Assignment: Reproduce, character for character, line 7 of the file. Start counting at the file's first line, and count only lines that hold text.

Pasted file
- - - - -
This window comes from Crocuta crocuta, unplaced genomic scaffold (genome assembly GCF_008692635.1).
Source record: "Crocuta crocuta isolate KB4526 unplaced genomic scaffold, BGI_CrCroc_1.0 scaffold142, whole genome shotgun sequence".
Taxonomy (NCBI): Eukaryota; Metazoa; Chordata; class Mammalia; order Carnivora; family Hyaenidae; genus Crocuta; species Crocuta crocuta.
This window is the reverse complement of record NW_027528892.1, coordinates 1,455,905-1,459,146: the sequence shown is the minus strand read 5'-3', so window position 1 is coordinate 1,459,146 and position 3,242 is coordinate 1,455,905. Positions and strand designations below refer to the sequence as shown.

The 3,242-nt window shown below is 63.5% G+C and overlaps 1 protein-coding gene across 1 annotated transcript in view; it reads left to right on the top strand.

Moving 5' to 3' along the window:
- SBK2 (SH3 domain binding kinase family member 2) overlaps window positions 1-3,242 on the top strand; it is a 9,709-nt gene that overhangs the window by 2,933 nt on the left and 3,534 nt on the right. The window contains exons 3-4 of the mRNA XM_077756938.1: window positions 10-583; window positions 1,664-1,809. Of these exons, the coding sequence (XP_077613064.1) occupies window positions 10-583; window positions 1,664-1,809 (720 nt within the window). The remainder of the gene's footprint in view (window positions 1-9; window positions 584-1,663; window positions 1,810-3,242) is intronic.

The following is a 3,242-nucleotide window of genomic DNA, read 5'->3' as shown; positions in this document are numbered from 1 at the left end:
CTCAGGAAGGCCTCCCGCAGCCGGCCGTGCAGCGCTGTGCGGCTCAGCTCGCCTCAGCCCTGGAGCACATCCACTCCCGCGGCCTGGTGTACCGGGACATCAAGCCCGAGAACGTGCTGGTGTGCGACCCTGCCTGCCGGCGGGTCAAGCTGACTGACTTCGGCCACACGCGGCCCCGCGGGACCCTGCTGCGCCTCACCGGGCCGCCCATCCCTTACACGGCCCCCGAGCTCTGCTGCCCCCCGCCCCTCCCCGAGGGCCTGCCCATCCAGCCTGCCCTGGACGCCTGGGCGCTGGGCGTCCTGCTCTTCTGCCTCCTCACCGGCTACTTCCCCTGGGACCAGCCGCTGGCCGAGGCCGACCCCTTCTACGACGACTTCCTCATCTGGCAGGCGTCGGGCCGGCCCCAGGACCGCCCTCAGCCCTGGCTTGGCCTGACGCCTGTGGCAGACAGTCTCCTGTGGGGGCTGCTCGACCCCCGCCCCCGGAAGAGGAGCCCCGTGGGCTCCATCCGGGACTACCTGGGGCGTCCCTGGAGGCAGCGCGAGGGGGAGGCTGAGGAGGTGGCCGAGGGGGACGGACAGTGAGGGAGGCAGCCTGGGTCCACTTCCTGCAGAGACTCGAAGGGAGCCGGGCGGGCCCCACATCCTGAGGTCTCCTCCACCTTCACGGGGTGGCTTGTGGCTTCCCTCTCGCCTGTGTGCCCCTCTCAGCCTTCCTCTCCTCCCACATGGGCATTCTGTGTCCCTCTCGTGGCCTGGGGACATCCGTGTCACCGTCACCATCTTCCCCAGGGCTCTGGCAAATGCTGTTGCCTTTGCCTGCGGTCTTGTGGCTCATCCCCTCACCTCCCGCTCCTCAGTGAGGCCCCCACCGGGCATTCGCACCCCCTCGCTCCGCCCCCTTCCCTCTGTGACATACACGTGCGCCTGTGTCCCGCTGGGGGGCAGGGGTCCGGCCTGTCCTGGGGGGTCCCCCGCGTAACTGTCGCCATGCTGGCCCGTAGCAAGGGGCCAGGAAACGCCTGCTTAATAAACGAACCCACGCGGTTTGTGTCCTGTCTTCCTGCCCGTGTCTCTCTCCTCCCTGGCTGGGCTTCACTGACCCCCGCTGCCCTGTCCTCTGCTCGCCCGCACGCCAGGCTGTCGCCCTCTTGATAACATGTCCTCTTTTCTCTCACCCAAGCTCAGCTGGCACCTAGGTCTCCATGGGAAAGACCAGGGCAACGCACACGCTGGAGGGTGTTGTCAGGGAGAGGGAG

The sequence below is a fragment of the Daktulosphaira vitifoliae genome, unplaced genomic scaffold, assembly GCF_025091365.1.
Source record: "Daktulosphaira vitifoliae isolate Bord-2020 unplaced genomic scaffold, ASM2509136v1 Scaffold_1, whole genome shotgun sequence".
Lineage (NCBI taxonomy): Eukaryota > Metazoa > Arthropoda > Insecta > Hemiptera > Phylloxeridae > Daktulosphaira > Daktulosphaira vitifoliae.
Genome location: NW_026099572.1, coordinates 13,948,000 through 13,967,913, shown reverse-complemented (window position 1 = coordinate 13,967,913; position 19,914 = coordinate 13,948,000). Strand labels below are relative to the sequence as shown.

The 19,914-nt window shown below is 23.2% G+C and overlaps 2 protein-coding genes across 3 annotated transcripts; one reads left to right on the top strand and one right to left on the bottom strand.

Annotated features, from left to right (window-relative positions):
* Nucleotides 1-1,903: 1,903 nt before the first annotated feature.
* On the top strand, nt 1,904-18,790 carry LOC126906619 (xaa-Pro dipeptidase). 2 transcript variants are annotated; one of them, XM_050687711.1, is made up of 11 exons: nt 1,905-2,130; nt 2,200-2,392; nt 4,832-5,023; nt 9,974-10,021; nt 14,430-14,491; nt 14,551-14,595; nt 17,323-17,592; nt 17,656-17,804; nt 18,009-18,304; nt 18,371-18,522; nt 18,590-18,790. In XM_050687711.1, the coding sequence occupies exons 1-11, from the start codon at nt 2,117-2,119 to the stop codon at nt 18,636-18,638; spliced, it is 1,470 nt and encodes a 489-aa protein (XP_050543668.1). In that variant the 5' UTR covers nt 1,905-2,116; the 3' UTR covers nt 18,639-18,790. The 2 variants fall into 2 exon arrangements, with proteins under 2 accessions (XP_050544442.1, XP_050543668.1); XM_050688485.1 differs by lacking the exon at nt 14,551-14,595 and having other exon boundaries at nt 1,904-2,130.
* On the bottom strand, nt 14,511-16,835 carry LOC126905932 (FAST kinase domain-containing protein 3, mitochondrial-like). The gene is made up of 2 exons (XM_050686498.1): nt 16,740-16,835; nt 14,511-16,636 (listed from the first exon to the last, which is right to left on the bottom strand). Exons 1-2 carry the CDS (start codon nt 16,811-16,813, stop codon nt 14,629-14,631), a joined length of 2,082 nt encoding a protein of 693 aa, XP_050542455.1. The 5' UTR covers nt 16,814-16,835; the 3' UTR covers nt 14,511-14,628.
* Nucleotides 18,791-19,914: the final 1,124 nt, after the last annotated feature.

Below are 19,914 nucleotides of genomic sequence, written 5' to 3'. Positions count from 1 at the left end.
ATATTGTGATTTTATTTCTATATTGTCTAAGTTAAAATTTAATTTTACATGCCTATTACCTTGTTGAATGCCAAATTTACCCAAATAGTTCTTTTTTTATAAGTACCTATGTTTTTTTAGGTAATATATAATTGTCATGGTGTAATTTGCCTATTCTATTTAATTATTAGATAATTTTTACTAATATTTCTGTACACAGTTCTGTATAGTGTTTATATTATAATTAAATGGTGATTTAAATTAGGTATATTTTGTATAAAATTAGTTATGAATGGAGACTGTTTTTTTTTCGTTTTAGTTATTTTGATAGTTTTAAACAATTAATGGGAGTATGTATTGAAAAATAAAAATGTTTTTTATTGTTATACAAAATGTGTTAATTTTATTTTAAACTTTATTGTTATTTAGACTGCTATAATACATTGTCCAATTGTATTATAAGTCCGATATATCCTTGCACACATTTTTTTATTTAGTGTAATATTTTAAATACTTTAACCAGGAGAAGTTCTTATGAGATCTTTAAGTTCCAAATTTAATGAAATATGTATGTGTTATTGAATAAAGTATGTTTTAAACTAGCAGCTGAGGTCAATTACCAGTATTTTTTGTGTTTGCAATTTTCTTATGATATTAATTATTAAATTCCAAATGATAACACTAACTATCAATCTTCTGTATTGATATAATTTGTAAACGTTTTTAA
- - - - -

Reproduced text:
- SBK2 (SH3 domain binding kinase family member 2) overlaps window positions 1-3,242 on the top strand; it is a 9,709-nt gene that overhangs the window by 2,933 nt on the left and 3,534 nt on the right. The window contains exons 3-4 of the mRNA XM_077756938.1: window positions 10-583; window positions 1,664-1,809. Of these exons, the coding sequence (XP_077613064.1) occupies window positions 10-583; window positions 1,664-1,809 (720 nt within the window). The remainder of the gene's footprint in view (window positions 1-9; window positions 584-1,663; window positions 1,810-3,242) is intronic.